By Rhonda Abrams
Gannett News Service
Moving stinks. But let me share some tips and terms I've learned in the arduous process of just finding new business space.
First, recognize that it's hard to get fast action from brokers or landlords. Sure, if you need 100,000 square feet, brokers have lots of time for you. But if you need 1,000 square feet? Or a few hundred? Don't expect your phone calls to be returned quickly. Finding a good location takes a long time, so plan accordingly.
Before you begin to search, prioritize your needs. Is a specific neighborhood, mall, or area critical? Do you need excellent foot traffic or street visibility? Parking or access to public transportation? A shipping dock? What's the minimum amount of space?
For instance, we needed to be on the ground floor or have elevator access because, as a publishing company, we deal with heavy boxes of books daily. We also need room for growth. That narrowed our search.
Typically, you'll be quoted rental prices on a "per square foot" or "sf" basis. If you're subletting or renting executive office space, you might be quoted a flat rate. In most of the United States, the price is given on an annualized basis; in parts of the West, it's on a monthly basis.
Before you make your first call, familiarize yourself with terms brokers and landlords toss around. Definitions vary from landlord to landlord, so have them make clear what is included:
Triple Net or NNN: The tenant is responsible for all costs of your portion of the building including property taxes, insurance, utilities and maintenance.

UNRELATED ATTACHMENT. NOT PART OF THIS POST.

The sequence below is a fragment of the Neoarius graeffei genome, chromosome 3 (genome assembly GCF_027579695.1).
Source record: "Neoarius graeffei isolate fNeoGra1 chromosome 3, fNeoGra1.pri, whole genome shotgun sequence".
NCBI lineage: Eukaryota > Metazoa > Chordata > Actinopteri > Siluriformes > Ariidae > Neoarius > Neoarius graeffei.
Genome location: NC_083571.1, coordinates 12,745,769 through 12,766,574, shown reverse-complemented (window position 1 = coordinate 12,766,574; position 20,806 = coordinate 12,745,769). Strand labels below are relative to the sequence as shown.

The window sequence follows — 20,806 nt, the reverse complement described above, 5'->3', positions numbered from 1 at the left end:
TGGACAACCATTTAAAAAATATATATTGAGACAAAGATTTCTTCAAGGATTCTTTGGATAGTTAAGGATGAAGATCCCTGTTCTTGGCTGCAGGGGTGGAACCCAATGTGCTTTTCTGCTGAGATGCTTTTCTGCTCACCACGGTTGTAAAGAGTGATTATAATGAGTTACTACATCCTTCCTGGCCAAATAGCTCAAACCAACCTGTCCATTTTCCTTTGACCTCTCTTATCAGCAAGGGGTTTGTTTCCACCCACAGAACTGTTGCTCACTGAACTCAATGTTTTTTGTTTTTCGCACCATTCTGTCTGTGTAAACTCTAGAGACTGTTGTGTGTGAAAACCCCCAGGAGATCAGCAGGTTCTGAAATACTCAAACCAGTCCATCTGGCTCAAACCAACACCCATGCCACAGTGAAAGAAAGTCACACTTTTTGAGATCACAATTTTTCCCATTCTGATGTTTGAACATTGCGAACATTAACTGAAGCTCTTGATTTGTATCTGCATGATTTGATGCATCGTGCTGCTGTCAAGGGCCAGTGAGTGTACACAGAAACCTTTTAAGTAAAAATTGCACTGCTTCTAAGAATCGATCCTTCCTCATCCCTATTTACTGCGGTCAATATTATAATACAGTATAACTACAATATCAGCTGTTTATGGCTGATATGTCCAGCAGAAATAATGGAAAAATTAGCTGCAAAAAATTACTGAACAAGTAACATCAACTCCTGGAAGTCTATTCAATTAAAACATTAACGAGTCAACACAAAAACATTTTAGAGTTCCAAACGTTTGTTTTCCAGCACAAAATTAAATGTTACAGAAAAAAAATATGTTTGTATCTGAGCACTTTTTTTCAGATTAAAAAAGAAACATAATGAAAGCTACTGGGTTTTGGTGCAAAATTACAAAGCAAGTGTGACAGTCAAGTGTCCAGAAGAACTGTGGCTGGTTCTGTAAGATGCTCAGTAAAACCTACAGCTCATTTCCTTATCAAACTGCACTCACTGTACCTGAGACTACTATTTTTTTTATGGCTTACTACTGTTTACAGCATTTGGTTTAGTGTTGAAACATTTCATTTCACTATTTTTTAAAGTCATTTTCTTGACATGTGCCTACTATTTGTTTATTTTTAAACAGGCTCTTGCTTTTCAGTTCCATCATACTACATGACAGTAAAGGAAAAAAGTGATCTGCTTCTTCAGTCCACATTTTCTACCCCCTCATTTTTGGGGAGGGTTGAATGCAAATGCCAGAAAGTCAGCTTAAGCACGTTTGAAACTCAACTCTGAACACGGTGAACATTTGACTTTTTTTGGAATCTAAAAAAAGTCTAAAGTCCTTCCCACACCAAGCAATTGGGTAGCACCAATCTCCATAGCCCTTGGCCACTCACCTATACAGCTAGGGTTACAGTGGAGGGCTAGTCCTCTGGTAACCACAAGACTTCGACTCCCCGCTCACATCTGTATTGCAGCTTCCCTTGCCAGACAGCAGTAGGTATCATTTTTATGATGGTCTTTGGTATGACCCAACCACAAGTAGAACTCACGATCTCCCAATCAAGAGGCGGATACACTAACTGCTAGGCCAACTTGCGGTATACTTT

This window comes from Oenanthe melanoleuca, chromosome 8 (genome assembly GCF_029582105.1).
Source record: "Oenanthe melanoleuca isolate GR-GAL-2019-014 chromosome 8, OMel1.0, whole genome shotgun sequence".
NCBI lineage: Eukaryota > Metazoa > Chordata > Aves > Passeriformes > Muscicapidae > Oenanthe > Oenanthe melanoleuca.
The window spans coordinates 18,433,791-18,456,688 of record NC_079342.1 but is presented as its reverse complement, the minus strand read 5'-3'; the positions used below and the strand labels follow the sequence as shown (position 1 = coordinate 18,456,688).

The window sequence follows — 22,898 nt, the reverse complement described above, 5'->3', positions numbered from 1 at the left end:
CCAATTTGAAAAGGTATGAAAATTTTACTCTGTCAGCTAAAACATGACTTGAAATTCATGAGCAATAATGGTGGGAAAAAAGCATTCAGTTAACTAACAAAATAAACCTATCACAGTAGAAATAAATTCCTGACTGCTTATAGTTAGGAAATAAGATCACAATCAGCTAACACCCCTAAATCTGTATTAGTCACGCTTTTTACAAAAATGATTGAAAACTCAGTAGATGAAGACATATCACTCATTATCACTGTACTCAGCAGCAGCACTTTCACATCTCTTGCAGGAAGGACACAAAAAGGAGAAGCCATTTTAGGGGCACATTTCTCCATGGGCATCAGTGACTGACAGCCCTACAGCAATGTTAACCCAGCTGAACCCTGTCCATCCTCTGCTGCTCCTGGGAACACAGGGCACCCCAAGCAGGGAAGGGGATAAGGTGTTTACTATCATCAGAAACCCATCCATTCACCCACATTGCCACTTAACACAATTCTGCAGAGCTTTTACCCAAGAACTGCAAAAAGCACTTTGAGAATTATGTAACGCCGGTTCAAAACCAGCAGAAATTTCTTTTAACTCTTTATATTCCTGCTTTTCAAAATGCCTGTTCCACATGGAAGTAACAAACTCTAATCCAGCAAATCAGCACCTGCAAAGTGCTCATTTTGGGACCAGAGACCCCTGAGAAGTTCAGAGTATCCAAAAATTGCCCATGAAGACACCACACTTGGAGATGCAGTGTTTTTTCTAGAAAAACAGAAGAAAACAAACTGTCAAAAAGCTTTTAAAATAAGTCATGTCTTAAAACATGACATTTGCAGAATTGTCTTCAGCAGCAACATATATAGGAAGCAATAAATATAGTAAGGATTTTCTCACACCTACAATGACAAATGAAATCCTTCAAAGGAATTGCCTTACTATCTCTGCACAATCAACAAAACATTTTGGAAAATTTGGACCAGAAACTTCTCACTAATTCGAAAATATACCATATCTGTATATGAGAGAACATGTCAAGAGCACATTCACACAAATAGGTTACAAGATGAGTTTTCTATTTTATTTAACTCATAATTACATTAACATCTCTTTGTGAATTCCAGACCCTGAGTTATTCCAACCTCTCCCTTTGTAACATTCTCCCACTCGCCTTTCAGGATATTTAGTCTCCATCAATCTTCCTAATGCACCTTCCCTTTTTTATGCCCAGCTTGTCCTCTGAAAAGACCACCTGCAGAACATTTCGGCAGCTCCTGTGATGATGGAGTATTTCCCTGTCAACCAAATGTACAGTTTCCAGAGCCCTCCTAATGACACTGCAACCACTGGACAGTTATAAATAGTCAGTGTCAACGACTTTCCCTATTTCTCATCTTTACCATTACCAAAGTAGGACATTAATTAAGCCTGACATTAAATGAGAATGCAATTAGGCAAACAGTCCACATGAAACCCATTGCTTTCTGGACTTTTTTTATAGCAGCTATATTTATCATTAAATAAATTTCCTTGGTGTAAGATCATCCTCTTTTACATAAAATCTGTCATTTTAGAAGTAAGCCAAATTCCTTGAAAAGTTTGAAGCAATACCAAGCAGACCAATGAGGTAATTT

Full service or Gross: The price includes all - or some - of those triple net costs. It's most likely to include taxes and insurance. Ideally, it includes utilities, janitorial and perhaps - if you're subletting - Internet access.
Modified Full Service: The price includes some, but not all, of triple net costs. Typically, utilities and maintenance are excluded.
CAM or Common Area Maintenance or Load Factor: An additional amount - usually a percentage of your base rent - you're charged for common areas you share with other tenants, such as halls, bathrooms, entryways.
T.I. or Tenant Improvements: In some cases, the landlord will make improvements or changes to accommodate your needs. The larger the space, the longer the lease, and the softer the rental market, the more willing a landlord is to make tenant improvements. Make it very clear in the lease what improvements will be made -- and paid for -- by the landlord.
How long a lease?
That brings us to the question of how long a lease to ask for. This depends on the stability and stage of your business, the quality and price of the space, and your comfort level with taking on a long-term obligation. If you take a long-term lease, make certain you can sublet.
The good news? We found space that meets our needs at a good price. I took a long lease because I certainly don't want to go through this again soon.
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